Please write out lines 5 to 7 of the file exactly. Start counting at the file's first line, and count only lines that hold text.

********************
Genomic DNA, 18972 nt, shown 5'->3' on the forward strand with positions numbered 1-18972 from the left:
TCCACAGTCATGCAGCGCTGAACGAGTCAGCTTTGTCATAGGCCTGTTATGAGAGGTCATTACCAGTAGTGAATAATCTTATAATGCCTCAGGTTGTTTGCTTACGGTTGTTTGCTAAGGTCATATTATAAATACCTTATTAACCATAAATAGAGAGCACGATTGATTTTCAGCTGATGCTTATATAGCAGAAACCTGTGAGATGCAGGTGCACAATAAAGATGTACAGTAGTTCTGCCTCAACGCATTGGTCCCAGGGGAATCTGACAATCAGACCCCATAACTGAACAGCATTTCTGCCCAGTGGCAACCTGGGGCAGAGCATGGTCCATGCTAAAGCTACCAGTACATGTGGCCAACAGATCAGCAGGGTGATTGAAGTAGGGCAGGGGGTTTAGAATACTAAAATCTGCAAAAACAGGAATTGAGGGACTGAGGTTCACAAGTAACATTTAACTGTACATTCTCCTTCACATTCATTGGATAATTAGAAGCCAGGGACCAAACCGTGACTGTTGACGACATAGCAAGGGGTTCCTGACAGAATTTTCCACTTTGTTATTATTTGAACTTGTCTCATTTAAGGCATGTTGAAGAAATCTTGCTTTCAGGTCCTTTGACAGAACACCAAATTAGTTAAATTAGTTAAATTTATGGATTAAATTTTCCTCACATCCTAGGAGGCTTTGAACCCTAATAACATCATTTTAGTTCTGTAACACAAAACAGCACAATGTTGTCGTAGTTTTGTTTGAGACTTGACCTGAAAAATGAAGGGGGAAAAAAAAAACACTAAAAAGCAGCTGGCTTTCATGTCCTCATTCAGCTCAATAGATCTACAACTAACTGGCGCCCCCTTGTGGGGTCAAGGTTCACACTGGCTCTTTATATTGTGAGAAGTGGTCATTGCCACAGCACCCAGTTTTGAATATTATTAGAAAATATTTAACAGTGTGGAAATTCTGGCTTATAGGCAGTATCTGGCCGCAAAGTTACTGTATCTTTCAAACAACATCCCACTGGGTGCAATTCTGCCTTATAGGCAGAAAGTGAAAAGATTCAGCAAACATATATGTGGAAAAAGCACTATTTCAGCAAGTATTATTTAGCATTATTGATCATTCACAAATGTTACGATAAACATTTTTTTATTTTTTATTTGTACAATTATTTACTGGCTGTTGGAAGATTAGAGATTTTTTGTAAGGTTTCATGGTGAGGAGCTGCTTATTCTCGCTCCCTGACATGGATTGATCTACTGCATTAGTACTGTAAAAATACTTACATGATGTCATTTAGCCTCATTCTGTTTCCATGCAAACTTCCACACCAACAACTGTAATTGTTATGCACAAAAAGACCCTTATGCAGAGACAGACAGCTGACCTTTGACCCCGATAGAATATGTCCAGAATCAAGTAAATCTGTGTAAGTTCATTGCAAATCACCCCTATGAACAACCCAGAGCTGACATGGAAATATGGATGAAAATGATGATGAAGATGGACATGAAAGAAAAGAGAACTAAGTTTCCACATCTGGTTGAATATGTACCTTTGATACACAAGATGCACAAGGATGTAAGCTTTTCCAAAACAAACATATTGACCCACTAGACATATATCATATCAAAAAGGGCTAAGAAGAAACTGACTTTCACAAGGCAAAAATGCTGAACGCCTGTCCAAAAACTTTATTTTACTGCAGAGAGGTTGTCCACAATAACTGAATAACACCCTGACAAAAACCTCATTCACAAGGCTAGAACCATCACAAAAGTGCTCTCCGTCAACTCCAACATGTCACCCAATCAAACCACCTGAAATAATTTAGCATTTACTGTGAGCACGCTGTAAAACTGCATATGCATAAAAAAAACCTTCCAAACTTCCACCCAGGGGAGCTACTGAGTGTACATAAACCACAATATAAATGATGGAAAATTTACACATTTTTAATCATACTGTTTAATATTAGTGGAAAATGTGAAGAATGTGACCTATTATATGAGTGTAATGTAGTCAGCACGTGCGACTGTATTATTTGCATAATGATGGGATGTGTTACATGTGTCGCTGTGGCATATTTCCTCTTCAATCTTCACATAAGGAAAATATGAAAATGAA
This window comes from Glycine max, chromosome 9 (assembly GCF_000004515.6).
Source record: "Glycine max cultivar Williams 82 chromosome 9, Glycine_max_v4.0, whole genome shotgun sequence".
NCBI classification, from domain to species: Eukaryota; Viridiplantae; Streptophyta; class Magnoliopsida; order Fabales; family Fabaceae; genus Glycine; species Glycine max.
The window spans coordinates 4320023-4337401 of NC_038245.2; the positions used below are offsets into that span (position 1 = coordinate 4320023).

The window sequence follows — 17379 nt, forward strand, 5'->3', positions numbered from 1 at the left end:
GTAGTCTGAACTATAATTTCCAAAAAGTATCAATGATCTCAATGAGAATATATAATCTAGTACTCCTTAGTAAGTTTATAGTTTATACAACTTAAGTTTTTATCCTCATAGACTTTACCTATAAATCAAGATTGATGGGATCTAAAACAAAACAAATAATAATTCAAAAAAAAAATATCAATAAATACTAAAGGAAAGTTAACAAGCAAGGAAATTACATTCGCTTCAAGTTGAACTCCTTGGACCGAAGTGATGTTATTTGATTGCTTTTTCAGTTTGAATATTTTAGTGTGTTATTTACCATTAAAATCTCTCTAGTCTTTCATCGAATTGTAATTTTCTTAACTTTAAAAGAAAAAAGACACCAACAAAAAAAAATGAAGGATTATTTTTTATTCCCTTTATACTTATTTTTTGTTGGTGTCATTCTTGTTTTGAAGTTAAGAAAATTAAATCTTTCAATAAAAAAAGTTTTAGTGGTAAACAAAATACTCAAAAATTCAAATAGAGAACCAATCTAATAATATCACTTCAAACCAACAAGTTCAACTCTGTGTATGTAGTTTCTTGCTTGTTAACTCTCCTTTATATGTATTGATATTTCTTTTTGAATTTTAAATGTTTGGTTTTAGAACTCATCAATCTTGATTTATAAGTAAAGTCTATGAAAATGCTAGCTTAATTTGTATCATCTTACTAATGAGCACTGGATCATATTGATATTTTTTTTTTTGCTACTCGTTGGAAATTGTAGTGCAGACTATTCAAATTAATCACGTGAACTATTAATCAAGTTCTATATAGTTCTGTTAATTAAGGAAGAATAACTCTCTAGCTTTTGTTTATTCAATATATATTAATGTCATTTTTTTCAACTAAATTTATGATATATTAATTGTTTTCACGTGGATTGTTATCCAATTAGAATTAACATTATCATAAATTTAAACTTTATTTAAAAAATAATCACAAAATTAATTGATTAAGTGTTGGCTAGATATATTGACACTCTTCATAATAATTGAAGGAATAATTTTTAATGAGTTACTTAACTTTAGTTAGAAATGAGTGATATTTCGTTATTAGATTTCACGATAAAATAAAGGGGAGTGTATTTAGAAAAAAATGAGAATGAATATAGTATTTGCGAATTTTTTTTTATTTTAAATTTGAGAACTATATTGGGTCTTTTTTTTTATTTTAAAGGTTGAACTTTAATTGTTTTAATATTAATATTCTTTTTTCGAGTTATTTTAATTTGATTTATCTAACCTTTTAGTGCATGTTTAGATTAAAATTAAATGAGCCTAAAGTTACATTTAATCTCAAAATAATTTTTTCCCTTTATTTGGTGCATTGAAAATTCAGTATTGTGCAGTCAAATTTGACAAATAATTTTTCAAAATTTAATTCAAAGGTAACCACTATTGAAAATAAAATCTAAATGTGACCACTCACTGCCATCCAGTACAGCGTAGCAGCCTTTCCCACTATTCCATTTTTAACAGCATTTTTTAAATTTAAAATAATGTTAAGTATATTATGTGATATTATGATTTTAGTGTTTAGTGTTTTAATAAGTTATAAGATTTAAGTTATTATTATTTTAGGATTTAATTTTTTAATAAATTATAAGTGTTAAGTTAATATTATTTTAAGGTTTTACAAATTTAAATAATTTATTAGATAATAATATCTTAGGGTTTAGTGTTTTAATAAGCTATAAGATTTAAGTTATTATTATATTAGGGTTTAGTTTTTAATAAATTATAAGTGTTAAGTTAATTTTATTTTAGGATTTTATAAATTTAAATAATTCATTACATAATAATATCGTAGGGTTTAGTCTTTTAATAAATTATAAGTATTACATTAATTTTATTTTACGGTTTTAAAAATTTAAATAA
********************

NCBI classification, from domain to species: Eukaryota; Viridiplantae; Streptophyta; class Magnoliopsida; order Fabales; family Fabaceae; genus Glycine; species Glycine max.
The window spans coordinates 4320023-4337401 of NC_038245.2; the positions used below are offsets into that span (position 1 = coordinate 4320023).

The window sequence follows — 17379 nt, forward strand, 5'->3', positions numbered from 1 at the left end: